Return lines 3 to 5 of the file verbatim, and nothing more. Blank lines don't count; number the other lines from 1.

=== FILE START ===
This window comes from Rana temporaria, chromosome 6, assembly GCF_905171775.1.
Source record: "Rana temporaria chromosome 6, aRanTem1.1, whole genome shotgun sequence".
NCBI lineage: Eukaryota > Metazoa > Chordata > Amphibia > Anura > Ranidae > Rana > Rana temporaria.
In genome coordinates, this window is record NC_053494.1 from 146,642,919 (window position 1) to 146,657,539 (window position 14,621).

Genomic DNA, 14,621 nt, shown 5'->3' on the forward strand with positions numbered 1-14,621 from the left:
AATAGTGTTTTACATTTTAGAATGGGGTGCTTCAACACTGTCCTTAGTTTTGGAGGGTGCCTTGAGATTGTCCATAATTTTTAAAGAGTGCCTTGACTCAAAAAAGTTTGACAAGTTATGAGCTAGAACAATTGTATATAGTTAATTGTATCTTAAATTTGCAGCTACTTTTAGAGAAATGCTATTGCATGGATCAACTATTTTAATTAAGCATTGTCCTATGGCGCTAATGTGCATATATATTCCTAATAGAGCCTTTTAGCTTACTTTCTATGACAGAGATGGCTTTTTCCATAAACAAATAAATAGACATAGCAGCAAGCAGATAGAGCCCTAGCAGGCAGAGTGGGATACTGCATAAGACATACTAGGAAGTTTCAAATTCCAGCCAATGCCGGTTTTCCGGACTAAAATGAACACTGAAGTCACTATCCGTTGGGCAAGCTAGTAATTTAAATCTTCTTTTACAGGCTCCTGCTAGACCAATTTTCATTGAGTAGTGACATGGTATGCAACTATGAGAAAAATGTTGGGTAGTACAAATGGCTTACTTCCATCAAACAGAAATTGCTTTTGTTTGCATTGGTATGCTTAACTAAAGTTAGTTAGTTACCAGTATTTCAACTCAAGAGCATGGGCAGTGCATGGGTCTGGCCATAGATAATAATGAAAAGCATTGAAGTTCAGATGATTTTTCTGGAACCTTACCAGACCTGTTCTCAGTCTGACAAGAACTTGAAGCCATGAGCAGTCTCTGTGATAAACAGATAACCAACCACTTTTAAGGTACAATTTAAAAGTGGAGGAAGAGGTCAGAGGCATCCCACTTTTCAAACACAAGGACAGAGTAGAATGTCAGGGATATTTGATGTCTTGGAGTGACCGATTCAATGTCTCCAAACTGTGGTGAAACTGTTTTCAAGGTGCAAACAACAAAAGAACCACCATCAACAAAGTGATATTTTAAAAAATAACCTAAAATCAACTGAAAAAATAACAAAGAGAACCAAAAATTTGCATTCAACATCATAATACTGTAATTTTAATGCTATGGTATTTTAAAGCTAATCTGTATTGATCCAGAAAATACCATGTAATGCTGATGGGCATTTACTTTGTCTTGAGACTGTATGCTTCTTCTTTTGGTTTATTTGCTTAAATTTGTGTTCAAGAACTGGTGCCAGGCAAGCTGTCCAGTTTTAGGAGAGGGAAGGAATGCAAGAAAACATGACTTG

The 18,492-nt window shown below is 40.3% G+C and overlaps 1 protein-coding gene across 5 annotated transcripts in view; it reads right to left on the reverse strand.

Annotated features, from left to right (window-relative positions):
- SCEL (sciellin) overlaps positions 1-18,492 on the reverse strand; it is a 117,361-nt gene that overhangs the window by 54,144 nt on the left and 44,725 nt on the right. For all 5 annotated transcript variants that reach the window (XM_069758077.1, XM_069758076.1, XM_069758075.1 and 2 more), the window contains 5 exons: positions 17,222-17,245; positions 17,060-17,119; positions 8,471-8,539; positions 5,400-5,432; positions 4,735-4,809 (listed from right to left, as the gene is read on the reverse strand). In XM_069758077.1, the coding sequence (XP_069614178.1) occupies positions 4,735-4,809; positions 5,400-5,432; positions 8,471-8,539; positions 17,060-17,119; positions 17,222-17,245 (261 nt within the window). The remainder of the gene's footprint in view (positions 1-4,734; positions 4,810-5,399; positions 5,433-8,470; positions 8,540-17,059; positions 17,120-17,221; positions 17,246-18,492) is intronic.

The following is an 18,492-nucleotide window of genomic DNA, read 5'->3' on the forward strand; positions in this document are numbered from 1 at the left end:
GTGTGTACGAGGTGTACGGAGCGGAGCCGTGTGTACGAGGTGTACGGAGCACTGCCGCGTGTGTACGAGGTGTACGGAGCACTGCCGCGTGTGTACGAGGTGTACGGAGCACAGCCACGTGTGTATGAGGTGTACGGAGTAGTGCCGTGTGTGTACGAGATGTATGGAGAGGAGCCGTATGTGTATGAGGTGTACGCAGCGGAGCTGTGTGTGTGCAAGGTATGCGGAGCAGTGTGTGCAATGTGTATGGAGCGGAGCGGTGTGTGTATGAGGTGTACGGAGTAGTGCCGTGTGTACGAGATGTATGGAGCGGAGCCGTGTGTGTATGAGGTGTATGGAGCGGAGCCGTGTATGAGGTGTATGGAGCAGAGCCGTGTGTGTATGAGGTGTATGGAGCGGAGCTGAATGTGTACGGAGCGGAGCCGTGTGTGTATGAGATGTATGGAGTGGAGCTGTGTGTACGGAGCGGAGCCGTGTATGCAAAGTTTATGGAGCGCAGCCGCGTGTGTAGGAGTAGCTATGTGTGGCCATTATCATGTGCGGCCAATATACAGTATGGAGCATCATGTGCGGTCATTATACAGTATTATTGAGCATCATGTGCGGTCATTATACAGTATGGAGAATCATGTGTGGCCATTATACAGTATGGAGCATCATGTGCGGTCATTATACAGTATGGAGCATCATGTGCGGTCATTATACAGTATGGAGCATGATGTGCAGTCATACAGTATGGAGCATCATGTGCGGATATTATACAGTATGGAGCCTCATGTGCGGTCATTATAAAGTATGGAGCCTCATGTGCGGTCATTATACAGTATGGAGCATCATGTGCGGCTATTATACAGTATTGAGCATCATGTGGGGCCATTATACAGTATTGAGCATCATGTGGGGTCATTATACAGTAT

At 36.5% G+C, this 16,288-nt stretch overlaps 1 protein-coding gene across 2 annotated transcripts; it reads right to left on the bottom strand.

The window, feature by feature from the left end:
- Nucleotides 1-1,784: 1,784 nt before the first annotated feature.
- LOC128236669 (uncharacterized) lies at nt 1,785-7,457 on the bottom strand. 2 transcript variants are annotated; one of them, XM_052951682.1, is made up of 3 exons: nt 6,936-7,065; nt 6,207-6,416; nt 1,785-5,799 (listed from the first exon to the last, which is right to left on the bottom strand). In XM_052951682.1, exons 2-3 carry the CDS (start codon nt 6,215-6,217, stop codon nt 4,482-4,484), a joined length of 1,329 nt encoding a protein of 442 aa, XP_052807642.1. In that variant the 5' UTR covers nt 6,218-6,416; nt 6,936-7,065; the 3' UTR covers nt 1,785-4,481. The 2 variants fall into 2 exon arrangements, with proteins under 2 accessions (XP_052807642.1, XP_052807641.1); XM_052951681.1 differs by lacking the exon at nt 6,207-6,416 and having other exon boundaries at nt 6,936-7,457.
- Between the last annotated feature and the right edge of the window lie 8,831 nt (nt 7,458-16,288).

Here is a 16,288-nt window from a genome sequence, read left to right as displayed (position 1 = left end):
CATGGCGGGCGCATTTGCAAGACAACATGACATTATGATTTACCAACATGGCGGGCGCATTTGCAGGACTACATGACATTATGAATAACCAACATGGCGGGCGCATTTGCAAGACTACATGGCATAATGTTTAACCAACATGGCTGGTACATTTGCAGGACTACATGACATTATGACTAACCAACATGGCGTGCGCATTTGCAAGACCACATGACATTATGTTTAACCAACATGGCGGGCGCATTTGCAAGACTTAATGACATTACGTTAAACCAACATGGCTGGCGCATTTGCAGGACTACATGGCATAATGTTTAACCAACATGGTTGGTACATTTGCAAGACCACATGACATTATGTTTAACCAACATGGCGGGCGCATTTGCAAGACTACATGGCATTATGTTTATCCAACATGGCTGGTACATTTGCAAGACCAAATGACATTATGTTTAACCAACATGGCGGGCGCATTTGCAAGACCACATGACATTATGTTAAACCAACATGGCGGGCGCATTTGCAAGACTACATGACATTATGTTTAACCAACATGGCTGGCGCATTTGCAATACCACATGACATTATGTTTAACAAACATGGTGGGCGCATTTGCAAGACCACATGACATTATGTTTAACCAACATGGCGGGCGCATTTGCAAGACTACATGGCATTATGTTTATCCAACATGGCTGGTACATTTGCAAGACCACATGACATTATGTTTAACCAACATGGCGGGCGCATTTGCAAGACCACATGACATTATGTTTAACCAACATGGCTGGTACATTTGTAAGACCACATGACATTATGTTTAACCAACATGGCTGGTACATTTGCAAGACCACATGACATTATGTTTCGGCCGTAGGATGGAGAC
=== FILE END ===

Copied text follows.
NCBI lineage: Eukaryota > Metazoa > Chordata > Amphibia > Anura > Ranidae > Rana > Rana temporaria.
In genome coordinates, this window is record NC_053494.1 from 146,642,919 (window position 1) to 146,657,539 (window position 14,621).

Genomic DNA, 14,621 nt, shown 5'->3' on the forward strand with positions numbered 1-14,621 from the left: